NFTs in gaming: What’s good, what’s not Leave a comment

NFTs in gaming: What’s good, what’s not

Last year, Non-fungible Tokens (NFTs) broke the internet. Video gam

Last year, Non-fungible Tokens (NFTs) broke the internet. Video game publishers, artists and streaming companies are cottoning on to their game-changing potential. 

Blockchain gaming is a means of turning the digital assets inside video games (such as collectibles or cosmetic skins) into real-world assets in the form of NFTs. The inspiration behind introducing NFTs to gaming likely comes from the success of multiplayer games such as Runescape and World of Warcraft with thriving in-game economies. The gamers spend real money on grey markets to make unauthorised purchases of game accounts or items on third-party sites.

The game Second Life made use of digital currencies over a decade ago. Likewise, CryptoKitties—the collectible virtual pets platform from Dapper Labs— has also anticipated NFTs in gaming.

DLCs to NFTs

When you buy a non-NFT skin in a game today, the record of your ownership is linked to your gaming account. The game developer is in complete charge of how your downloaded content (DLC) functions: how your ownership is authenticated, where you need to go to download it, and how the item works in the game.

NFTs would externalise this process. So, for instance, instead of your Electronic Arts (EA) account data being used to confirm your ownership of a certain Sub Zero skin to Battlefield 2042, the game would check with an external blockchain to ensure that you’re the owner of that skin. This would also allow you to then transfer that skin (which is an NFT) to someone else, and Battlefield 2042 would be able to keep track of who owns it on the blockchain. 

Ubisoft and its Quartz programme is a high profile example of a company moving towards replacing standard microtransactions with limited-edition NFTs. The company calls its NFTs “digits,” and offers them in the form of cosmetics in Ghost Recon: Breakpoint for PC. 

Meanwhile, in the game Axie Infinity, players can earn a cryptocurrency called smooth love potion (or SLP) as they win battles and go on adventures. The cryptocurrencies can be exchanged for real-world cash. In fact, a 22-year-old was able to win enough SLP to buy him two houses.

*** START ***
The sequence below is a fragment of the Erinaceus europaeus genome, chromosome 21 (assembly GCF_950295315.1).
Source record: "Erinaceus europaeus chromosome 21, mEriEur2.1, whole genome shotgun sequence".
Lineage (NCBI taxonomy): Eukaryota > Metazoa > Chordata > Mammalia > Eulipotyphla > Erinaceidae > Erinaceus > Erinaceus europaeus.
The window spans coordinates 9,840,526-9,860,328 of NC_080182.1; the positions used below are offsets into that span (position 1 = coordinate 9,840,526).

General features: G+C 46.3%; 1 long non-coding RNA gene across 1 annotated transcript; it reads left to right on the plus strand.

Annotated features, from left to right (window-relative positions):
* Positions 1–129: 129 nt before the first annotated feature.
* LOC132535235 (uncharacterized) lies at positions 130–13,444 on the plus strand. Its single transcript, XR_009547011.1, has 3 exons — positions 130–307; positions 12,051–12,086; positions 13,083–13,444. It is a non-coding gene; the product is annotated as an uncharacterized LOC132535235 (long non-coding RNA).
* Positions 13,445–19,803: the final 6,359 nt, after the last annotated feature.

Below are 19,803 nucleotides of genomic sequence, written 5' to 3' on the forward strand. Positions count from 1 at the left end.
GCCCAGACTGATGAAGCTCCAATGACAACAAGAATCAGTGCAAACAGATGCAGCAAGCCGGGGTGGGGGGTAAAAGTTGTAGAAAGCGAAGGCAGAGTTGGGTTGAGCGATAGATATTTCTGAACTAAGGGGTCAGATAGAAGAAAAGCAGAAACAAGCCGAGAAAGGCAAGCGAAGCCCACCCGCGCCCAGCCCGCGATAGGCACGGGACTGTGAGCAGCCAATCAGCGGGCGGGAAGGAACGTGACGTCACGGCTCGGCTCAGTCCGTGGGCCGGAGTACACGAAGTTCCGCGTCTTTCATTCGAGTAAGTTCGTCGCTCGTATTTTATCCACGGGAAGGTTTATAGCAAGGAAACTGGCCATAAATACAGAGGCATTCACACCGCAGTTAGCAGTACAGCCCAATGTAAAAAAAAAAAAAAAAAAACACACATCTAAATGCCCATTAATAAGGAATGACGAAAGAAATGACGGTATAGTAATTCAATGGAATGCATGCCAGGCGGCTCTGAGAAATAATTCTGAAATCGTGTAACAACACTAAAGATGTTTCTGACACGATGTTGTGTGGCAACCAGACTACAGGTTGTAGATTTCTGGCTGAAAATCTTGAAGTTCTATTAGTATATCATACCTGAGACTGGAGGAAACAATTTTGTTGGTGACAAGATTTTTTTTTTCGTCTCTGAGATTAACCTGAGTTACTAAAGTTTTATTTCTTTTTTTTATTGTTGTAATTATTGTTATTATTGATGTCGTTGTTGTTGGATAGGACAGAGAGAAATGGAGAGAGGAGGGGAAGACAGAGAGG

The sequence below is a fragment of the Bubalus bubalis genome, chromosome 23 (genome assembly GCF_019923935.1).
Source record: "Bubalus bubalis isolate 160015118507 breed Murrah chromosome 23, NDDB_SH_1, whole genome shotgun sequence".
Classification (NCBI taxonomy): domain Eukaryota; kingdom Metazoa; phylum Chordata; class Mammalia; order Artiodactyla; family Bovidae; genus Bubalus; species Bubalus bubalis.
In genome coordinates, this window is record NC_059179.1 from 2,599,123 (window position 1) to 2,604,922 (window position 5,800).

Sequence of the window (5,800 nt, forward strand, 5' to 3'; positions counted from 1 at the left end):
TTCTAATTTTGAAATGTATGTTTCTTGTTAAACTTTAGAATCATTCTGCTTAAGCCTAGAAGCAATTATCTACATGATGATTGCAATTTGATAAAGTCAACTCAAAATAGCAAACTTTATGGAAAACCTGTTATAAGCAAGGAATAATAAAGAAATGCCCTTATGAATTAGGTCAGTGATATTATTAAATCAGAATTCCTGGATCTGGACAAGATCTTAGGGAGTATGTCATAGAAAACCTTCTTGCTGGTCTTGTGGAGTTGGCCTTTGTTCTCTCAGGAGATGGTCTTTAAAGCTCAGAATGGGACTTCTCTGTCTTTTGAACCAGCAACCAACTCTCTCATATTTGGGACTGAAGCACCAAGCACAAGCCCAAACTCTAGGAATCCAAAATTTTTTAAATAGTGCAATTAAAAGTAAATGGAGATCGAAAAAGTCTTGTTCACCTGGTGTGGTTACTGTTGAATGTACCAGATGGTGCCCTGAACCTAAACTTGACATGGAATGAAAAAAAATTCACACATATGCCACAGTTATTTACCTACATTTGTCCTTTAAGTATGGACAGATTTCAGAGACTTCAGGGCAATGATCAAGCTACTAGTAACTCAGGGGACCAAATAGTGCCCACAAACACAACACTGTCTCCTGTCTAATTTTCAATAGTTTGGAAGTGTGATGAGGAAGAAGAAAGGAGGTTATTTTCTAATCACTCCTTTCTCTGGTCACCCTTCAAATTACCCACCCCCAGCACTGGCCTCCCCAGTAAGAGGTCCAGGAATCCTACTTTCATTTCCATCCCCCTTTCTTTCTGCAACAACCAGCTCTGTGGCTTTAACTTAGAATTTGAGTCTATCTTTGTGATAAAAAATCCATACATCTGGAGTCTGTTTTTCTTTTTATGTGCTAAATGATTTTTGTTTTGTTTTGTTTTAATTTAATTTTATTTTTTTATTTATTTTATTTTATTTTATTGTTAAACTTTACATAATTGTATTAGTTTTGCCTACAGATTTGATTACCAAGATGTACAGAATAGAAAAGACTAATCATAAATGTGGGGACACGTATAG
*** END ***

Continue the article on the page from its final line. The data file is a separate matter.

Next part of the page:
• Since NFTs can be stored on the blockchain, all players receive the “right to transfer” the digital collectibles they gain access to. 
  • Limited items bought from in-game marketplaces can retain their value for as long as there is demand for the item. 
  • The “play-to-earn” model is a form of compensation for the amount of time players spend accumulating in-game tokens. The potential of turning in-game rewards into actual cash is a major draw.


  • Many of the proposed benefits of NFTs in gaming—such as the ability to trade “skins”—are feasible without the addition of NFTs. The argument for the implementation of blockchain comes across as superficial at best. 
  • The “play-to-earn” model, where players can acquire and lose assets, may promote gambling.  
  • The ability for users to consolidate their money into a single expensive asset and for individuals to have access to in-game tokens that correspond to real-world assets could lead to market manipulation and other breaches of securities regulations. 
  •  People might spend more time trying to sell each other stuff than actually playing games. 
  • Most importantly, core gamers themselves don’t seem too excited about NFTs in games. The reaction towards Ubisoft’s “digits,” for example, was overwhelmingly negative. YouTube’ NFT announcement garnered more than 40,000 dislikes and only 2,000 likes—and as of December 2021, only twenty NFTs were sold. 

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